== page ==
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Old 02-13-2014, 11:45 AM   #1
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smart car towing question

I have a Blue Ox alpha tow bar and base plate installed on my 2012 smart. And have a Blue Ox patriot brake system on order. The smart owners manual says to have the dealer install a battery disconnect switch. The dealer doesn't seem to know about this switch and has not returned my call. The positive battery terminal has a forest of wires going to it. Which wire(s) do I need to disconnect (with a switch) while towing? The place that installed the base plate said I didn't need to disconnect anything. I need to leave for Florida the end of the month so time is growing short.

Thanks for your sharing your knowledge,
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Old 02-13-2014, 12:57 PM   #2
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This is not the best long-term solution, but it's quick and cheap:

Everstart 936W Positive and Negative Terminal Disconnect for 12-or-24-Vehicle Dynamic Control Systems: Automotive : Walmart.com

Note: Also available at Harbor Freight, AutoZone, Pep Boys, O'Reilly's, etc.

This can be installed on the negative terminal of your battery, which probably has fewer (perhaps only one) connection(s) to ground.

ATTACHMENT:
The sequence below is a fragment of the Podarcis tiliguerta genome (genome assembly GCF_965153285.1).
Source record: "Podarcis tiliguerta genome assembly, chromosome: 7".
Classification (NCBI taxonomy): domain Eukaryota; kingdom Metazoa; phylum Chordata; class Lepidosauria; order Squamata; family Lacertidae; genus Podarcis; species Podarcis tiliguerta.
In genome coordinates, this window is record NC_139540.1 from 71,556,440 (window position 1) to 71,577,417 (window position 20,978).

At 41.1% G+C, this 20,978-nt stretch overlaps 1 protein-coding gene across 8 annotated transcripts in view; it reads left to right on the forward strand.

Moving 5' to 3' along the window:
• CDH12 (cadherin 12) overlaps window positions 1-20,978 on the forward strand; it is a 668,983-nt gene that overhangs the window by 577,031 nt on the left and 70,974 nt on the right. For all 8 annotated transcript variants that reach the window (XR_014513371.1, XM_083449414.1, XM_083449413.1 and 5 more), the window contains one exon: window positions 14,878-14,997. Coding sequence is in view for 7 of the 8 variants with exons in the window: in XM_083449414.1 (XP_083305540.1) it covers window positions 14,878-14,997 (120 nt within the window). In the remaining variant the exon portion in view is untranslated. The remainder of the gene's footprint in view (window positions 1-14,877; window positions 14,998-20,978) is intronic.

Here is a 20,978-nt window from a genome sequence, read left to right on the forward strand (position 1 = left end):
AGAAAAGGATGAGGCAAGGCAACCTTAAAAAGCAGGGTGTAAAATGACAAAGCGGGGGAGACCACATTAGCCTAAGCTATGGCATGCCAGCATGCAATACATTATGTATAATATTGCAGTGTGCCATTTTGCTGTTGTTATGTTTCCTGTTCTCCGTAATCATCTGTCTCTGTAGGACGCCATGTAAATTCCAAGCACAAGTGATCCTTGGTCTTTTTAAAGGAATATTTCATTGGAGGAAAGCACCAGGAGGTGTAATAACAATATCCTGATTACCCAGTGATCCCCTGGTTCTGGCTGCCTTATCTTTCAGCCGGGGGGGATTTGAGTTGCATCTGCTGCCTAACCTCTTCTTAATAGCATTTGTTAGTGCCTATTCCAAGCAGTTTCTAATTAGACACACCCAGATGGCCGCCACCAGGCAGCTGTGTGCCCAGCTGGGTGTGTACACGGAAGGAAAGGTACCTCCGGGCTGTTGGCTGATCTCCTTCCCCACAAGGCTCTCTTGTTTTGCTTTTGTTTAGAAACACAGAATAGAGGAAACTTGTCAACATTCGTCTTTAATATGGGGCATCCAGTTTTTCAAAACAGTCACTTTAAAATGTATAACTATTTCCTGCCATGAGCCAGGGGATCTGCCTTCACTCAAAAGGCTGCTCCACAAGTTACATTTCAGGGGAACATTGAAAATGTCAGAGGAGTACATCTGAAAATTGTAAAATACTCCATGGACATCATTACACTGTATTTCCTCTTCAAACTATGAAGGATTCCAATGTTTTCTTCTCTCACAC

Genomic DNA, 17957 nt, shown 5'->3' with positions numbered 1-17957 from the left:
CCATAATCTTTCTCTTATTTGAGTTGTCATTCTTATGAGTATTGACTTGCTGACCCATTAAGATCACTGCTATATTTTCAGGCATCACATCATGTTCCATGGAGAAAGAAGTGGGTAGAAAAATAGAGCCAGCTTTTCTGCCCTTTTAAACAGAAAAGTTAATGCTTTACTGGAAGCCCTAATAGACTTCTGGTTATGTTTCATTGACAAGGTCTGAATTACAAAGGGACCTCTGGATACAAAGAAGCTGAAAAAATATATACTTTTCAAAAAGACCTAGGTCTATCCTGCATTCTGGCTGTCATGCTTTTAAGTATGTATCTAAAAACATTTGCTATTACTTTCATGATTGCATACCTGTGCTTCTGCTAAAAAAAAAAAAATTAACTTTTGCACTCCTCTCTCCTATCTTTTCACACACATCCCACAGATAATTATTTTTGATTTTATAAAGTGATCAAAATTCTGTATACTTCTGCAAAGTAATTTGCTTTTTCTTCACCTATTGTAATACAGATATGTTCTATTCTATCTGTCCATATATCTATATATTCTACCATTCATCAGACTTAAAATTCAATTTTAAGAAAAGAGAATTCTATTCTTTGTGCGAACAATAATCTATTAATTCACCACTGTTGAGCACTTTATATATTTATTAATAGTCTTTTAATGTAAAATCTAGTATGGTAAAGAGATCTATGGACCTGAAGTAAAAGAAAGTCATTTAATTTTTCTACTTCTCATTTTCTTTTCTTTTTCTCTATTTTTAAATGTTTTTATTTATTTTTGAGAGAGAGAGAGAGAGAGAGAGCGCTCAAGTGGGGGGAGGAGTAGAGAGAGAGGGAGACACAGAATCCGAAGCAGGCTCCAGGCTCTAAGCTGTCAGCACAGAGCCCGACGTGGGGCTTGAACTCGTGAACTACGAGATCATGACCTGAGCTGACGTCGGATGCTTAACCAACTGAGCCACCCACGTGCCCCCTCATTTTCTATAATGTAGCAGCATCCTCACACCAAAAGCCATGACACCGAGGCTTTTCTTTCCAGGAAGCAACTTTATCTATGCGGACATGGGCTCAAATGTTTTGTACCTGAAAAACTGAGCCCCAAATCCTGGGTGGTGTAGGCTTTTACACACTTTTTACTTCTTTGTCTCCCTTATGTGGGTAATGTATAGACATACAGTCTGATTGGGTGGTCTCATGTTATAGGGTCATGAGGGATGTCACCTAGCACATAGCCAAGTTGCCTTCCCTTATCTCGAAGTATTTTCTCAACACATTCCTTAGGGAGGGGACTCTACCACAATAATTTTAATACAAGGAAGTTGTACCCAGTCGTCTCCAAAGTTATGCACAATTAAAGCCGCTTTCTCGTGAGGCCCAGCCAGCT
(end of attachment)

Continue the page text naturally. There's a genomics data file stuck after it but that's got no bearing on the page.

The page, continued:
There are lot better solutions, depending on your specific needs; but most are electrically similar to this.

If you shop around, there are some locking switches designed for automotive use; but for the most reliable, permanent mod, check out marine battery isolator switches.
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Old 02-13-2014, 12:59 PM   #3
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My toad isn't a Smart— it's a Honda— so I'm speculating here. Take my comments for what they're worth.

When you tow, many toads require you to leave the key in the ignition, in the accessory position, so that the steering wheel doesn't lock. But with the key in the accessory position, anything that draws power will continue to draw power with no current from the alternator to keep the battery charged. The switch is intended to prevent that. I'm surprised that Smart recommends a kill switch instead of just pulling a fuse from the biggest current users. My Honda owner's manual suggests pulling the radio fuse and that's it. But if that's what the manual says, best to do it that way to avoid voiding the warranty.

The best thing to do would be to disconnect ALL of the wires at once by means of the switch. Easiest way is to put the switch directly on the red post, and have all of the red wires connect to the switch.

Battery disconnect switches are required safety equipment in all NASCAR and most other racing cars, so there's no shortage of makes and models to choose from. If your battery is readily accessible under the hood, then a switch that mounts directly to the battery terminal is best.

Amazon has a few to choose from, for both top-post and side-post batteries. Prices vary by brand, with cheap being about six bucks, and moderate being about ten to fifteen. This one is typical:Amazon.com: Top Post Battery Master Disconnect Switch: Automotive
You can probably avoid the low-voltage-relay types that go for $75 or more unless you want to mount the switch on the dashboard to control the disconnect under the hood.
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Old 02-13-2014, 01:03 PM   #4
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Tony,